Wednesday, October 31, 2012

Where Have You Pitched Your Tent?

1 John 3 1-12 (NASB)

Just as in the previous chapters, John addresses his readers as “Little children” and “Beloved.” And in some translations "Dear Friends—his desire is to remind his fellow believers, who he loves, of God’s great love—the love by which they are called “children of God.”  I believe it's a reminder we need often.

Matter of fact, in my humble opinion, without the knowledge, experience, and understanding of God's love, our expression and development of our relationship with Him will be skin deep, known only in the mind but not one that seizes our heart in an overwhelming sense of connectedness with a Holy God.

Verse 1
“See how great a love the Father has bestowed upon us, that we should be called children of God; and such we are. For this reason the world does not know us, because it did not know Him.” 

In other translations of the Bible the word “lavish” is used instead of bestowed. To lavish is: sumptuously rich, elaborate, or luxurious . . . Bestow is: something in generous or extravagant quantities.

So we can say it like this . . . Beloved, God’s luxurious love has been sumptuously rich toward us. Not only that but elaborate and generously given. His love comes in extravagant quantities, which has been poured on us. In this we are called his children.

What do you think about God's love? When I think of God’s love lavished upon me, it’s hard to wrap my mind around the “extravagant quantities” in which he has poured his love into my life even at the times I've felt undeserving.  Can you relate?
An awesome quote from Corrie Ten Boom says this, “There is no pit so deep, that God's love is not deeper still.”  Oh the depth of God's love toward us is unfathomable. 
Through times of ministry, I’ve met those who found it difficult to grasp why God would love them, especially when all they see is their sin instead of the grace of God’s love. A love so powerful it washes away the mire and muck of our choices, once we've come to know the salvation of Christ and God's grace.

The Greek/Hebrew language has several different definitions for love, maybe you know them.
  • Phileo, which indicates friendship love
  • Eros, which indicates romantic love
  • Agape, which referrers to God’s unconditional love
Agape love is God's awesome affections toward humankind, “. . . So loved the world that he gave his One and only Son,” (John 3:16; NIV).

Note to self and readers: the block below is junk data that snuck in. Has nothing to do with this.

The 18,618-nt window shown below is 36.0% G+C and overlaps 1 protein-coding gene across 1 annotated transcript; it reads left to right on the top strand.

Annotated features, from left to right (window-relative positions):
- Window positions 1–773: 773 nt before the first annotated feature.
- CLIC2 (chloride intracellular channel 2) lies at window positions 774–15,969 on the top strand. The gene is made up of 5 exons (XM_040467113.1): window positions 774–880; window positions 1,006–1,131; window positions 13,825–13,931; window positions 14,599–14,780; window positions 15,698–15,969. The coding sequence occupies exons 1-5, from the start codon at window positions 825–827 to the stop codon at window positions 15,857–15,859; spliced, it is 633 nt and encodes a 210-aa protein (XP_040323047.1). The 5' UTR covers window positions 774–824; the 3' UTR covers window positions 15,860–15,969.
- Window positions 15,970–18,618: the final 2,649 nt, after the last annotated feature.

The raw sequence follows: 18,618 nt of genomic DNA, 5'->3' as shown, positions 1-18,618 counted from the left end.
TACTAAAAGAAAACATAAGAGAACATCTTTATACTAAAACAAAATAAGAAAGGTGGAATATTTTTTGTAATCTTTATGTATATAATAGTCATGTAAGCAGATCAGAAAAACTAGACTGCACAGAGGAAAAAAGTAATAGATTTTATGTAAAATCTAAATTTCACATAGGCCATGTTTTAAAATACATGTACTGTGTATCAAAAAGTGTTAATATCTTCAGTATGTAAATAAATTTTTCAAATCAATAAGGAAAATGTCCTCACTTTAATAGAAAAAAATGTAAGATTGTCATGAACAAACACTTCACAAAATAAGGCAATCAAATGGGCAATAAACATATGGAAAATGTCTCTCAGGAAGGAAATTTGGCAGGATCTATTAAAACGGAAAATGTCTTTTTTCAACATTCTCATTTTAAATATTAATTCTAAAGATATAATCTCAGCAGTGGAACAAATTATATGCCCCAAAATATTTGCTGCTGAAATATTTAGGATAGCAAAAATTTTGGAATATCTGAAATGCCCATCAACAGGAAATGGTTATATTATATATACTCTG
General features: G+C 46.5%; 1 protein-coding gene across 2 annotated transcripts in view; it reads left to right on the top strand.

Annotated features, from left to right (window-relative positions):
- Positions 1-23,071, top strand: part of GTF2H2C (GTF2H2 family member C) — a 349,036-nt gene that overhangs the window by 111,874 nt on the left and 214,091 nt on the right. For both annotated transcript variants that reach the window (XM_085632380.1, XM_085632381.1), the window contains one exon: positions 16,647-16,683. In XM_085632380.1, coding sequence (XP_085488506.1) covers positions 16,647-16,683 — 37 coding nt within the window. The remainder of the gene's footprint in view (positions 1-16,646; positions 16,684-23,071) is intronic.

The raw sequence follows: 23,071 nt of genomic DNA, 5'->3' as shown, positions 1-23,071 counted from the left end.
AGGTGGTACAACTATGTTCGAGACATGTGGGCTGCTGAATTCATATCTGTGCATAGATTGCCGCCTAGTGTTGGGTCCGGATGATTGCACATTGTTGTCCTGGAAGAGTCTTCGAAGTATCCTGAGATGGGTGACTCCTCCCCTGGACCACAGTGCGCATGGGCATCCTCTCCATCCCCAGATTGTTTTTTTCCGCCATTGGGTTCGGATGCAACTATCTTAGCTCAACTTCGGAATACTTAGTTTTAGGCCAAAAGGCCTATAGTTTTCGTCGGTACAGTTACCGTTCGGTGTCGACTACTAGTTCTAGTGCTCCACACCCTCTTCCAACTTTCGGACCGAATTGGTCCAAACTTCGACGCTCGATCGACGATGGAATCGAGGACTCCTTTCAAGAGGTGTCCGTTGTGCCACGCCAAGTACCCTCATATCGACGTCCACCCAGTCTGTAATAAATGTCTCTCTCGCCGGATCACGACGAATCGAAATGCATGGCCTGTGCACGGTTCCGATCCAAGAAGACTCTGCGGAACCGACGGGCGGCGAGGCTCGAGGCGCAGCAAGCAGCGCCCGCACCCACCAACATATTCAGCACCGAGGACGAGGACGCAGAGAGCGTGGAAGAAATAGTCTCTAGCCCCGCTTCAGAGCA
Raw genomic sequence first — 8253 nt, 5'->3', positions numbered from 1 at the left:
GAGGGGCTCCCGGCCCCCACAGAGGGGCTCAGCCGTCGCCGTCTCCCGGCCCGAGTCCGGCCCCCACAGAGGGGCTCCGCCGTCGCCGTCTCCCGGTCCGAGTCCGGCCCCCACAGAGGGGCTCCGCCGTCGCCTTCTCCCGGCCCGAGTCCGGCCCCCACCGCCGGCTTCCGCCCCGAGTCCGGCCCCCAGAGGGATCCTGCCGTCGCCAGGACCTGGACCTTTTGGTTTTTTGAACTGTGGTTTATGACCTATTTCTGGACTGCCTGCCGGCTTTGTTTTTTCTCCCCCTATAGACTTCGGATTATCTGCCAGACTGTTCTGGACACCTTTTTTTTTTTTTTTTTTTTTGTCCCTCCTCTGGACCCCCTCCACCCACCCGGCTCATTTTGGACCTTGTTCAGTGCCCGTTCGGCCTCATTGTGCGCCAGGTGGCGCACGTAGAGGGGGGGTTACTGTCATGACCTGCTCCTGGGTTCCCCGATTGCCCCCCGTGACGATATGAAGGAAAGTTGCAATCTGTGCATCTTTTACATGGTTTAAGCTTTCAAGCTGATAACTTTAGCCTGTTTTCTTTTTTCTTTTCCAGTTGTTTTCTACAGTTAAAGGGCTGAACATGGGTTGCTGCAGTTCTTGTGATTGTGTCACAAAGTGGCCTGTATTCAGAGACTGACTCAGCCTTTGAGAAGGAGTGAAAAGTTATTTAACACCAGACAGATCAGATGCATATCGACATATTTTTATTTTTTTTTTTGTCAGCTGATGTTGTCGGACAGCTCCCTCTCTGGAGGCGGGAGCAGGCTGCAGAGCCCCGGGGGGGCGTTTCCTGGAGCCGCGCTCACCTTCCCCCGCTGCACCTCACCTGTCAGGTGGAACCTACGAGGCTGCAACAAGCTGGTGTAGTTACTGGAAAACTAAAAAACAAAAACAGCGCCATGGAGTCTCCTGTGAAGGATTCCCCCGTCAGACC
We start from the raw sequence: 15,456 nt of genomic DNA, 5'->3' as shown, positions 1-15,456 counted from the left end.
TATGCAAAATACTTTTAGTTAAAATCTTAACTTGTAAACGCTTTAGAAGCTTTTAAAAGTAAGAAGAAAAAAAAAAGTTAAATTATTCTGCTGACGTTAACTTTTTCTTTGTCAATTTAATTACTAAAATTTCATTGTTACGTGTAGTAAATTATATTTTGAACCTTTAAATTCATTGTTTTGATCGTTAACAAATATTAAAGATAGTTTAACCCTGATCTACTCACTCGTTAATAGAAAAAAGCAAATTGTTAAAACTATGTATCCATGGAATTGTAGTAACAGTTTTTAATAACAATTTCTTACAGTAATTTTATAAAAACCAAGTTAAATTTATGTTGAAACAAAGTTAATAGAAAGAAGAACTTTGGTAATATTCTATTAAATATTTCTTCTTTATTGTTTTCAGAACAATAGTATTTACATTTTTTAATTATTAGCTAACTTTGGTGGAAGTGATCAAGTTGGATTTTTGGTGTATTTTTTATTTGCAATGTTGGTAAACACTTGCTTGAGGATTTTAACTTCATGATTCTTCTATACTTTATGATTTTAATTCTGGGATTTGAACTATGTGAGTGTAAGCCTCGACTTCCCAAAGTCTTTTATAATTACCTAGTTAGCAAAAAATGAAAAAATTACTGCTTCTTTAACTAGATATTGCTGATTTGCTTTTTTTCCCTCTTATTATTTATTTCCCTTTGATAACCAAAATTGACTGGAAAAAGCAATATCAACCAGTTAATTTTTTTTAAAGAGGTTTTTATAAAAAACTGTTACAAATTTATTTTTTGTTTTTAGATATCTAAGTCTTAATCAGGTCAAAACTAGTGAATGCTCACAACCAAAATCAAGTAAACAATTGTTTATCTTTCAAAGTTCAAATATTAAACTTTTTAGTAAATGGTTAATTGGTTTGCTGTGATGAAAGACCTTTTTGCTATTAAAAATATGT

Agape love is sacrificial and is the deepest form of God's endearment toward us. “But God demonstrates his own love for us in this: While we were still sinners, Christ died for us,” (Romans 5:8; NIV).

As I read chapter 3 particularly verses 1-12, words which popped out to me were: sin, children of God, practices, righteousness, and evil.

Considering this mix of words a sentence came to me, which I think sums up these first twelve verses: Children of God, sin is evil, practice righteousness. 


Verse 2
“Beloved, now we are children of God, and it has not appeared as yet what we shall be. We know that, when He appears, we shall be like Him, because we shall see Him just as He is.”
This verse not only speaks of the now in which we became God's children through faith in Christ but also of future things to come—when Jesus appears, during his second coming . . . “we shall be like Him” and “shall see Him just as He is.” Exciting or what?

Until then we are to be imitators of God as dearly loved children, and practice righteousness (See Ephesians 5:1).

Verse 3
“And everyone who has this hope [Christ coming] fixed on Him purifies himself, just as He is pure.”
What does that mean to be pure? Of course, it’s to be void of any pollutants. 

It’s easy today, as it was back in John’s time, to fill our souls with things other then what is good for us spiritually, emotionally and or physically. 

I think of that verse which says, "Everything is permissible for me"--but not everything is beneficial "Everything is permissible for me"--but I will not be mastered by anything," (1 Corinthians 6:12; NIV).

Purity also indicates that we are to set ourselves apart from the world. That doesn’t mean we become monks or nuns or crawl into a cave to avoid the world around us. We are to be in the world but not of it.

We are instructed not to pattern our lives after the world but to transform our minds to be more Christ like. In doing so, we move away from our old ways and into the ways of God. (See Romans 12:2; 2 Corinthians 5:17; NIV). There is a caution here as some Christians can walk in legalism and create of list of do's and don'ts.